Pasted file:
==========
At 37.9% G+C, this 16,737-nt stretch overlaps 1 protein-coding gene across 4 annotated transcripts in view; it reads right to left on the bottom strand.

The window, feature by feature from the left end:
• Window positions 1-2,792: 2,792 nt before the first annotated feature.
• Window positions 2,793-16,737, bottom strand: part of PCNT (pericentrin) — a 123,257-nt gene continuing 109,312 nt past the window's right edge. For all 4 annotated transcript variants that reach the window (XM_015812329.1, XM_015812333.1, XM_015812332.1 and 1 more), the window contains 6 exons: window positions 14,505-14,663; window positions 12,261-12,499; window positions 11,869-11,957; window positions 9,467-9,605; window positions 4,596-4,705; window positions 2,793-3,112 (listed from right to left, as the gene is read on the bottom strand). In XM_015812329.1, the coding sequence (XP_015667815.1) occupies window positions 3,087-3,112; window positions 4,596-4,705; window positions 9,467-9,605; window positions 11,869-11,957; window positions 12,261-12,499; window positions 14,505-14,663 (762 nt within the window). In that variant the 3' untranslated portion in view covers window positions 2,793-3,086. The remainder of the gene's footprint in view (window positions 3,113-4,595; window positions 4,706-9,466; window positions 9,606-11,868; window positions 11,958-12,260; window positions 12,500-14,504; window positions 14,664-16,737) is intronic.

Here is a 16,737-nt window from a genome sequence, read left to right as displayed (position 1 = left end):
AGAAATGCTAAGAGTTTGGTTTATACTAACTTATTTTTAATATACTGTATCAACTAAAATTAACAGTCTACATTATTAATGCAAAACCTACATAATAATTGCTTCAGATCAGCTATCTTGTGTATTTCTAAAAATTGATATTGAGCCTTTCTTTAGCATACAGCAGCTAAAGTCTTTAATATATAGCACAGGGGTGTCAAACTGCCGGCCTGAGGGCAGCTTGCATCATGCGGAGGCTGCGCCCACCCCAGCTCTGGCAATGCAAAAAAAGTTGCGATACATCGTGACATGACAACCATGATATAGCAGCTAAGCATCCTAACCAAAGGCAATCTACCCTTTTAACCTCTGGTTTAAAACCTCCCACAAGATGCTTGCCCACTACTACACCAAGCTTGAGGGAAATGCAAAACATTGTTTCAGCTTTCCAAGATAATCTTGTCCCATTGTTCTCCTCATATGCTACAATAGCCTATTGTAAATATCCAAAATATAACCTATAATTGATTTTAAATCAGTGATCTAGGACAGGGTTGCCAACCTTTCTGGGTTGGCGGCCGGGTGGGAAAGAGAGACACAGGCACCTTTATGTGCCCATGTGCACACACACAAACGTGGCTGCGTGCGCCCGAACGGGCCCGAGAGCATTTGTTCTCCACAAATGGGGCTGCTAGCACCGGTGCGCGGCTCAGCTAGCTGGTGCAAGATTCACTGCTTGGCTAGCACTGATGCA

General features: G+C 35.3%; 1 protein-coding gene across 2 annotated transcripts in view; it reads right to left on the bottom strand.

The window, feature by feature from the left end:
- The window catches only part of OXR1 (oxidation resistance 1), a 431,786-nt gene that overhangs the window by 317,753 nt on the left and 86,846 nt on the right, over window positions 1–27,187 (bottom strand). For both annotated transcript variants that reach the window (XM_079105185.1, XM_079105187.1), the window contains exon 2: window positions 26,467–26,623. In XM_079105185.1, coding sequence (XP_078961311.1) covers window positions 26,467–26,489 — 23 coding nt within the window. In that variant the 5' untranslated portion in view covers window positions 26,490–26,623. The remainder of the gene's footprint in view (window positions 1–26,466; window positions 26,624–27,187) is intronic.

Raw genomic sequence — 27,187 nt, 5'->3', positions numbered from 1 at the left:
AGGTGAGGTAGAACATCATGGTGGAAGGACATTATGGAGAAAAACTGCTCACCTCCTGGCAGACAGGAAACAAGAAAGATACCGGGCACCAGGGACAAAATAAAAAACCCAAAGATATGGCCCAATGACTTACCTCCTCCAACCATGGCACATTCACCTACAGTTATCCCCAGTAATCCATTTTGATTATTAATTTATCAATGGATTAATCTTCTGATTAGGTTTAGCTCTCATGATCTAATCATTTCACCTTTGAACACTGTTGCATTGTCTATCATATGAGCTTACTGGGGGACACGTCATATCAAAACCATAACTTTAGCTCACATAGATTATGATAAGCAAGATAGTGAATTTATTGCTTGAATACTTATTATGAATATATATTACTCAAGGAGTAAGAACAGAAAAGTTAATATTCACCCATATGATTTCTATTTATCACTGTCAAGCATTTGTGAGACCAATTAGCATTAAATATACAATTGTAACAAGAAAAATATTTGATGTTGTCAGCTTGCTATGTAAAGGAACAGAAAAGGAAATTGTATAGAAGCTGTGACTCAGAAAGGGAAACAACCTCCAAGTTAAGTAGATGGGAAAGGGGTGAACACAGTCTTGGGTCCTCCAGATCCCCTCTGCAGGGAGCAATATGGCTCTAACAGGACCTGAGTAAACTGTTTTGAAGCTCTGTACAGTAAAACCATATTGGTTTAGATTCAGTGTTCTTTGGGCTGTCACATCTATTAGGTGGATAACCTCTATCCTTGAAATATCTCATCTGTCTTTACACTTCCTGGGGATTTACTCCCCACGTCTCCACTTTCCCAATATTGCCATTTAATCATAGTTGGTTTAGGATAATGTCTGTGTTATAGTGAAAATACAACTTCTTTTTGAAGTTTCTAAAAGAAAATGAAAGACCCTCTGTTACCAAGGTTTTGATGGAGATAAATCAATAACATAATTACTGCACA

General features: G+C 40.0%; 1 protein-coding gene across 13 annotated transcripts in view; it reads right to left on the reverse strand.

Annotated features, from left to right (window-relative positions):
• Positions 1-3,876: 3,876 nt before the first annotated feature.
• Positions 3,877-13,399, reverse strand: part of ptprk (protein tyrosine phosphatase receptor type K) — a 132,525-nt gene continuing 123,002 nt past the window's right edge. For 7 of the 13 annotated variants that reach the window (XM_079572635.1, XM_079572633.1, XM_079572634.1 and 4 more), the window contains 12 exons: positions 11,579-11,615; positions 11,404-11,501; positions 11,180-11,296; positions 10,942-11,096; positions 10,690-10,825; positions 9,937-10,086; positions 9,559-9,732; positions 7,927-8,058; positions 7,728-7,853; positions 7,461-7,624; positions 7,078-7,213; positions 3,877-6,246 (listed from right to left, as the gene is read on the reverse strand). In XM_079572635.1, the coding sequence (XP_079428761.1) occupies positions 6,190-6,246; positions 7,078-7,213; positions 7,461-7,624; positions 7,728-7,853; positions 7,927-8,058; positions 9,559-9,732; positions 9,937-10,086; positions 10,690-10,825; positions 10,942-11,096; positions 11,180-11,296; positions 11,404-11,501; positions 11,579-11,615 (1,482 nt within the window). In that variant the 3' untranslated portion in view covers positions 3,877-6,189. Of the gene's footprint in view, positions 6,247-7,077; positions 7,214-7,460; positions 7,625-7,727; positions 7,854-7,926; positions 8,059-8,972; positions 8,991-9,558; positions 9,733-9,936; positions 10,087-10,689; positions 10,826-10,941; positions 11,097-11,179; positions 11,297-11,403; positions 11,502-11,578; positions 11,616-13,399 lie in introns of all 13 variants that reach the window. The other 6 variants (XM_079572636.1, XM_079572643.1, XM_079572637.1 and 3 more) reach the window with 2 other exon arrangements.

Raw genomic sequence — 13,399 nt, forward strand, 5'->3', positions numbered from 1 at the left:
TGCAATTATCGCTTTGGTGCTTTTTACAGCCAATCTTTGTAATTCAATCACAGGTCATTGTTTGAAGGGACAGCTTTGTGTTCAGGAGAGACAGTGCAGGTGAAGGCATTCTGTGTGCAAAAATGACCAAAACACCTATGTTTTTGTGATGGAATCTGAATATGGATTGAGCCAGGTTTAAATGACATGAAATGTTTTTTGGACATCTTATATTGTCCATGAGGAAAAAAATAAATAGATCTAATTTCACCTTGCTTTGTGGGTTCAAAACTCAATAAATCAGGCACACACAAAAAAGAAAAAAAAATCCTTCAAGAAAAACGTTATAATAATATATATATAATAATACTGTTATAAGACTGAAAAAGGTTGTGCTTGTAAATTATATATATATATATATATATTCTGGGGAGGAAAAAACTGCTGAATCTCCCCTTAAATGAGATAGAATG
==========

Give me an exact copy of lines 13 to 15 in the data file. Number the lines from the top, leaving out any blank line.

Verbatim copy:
Annotated features, from left to right (window-relative positions):
• Positions 1-3,876: 3,876 nt before the first annotated feature.
• Positions 3,877-13,399, reverse strand: part of ptprk (protein tyrosine phosphatase receptor type K) — a 132,525-nt gene continuing 123,002 nt past the window's right edge. For 7 of the 13 annotated variants that reach the window (XM_079572635.1, XM_079572633.1, XM_079572634.1 and 4 more), the window contains 12 exons: positions 11,579-11,615; positions 11,404-11,501; positions 11,180-11,296; positions 10,942-11,096; positions 10,690-10,825; positions 9,937-10,086; positions 9,559-9,732; positions 7,927-8,058; positions 7,728-7,853; positions 7,461-7,624; positions 7,078-7,213; positions 3,877-6,246 (listed from right to left, as the gene is read on the reverse strand). In XM_079572635.1, the coding sequence (XP_079428761.1) occupies positions 6,190-6,246; positions 7,078-7,213; positions 7,461-7,624; positions 7,728-7,853; positions 7,927-8,058; positions 9,559-9,732; positions 9,937-10,086; positions 10,690-10,825; positions 10,942-11,096; positions 11,180-11,296; positions 11,404-11,501; positions 11,579-11,615 (1,482 nt within the window). In that variant the 3' untranslated portion in view covers positions 3,877-6,189. Of the gene's footprint in view, positions 6,247-7,077; positions 7,214-7,460; positions 7,625-7,727; positions 7,854-7,926; positions 8,059-8,972; positions 8,991-9,558; positions 9,733-9,936; positions 10,087-10,689; positions 10,826-10,941; positions 11,097-11,179; positions 11,297-11,403; positions 11,502-11,578; positions 11,616-13,399 lie in introns of all 13 variants that reach the window. The other 6 variants (XM_079572636.1, XM_079572643.1, XM_079572637.1 and 3 more) reach the window with 2 other exon arrangements.